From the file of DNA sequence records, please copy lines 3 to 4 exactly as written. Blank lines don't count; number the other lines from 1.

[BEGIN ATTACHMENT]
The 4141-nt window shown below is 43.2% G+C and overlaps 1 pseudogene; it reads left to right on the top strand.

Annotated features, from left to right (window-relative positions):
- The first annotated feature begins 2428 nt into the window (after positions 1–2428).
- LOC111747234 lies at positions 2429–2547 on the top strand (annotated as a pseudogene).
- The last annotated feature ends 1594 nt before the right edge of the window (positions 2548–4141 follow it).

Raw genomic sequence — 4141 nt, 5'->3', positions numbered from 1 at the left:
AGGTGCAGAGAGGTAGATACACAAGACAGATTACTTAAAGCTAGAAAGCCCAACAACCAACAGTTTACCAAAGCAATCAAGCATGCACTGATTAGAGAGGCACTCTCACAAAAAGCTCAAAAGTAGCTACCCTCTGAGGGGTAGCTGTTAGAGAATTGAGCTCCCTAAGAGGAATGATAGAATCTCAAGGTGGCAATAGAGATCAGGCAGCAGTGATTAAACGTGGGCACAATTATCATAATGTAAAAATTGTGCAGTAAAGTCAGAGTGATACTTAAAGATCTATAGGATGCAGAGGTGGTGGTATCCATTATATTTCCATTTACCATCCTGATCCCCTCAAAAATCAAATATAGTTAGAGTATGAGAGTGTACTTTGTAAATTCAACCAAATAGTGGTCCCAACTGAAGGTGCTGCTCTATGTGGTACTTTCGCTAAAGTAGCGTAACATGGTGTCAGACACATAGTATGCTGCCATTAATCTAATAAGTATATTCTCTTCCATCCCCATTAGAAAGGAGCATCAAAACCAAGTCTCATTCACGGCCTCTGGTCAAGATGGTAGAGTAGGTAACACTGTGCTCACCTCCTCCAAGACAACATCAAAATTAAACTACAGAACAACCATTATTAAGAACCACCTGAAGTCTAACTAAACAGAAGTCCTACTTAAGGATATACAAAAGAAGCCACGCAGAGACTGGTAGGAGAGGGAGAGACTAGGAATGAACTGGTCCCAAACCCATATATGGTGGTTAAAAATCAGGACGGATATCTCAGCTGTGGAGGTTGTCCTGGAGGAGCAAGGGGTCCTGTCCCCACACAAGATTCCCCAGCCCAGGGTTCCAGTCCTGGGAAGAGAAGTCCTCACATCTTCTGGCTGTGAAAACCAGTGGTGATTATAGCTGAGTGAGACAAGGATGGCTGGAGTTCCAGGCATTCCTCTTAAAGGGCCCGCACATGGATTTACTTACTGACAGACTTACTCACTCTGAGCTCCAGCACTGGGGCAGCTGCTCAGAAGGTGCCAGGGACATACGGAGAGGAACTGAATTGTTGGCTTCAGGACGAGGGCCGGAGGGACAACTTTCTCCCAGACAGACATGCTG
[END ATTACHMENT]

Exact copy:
- The first annotated feature begins 2428 nt into the window (after positions 1–2428).
- LOC111747234 lies at positions 2429–2547 on the top strand (annotated as a pseudogene).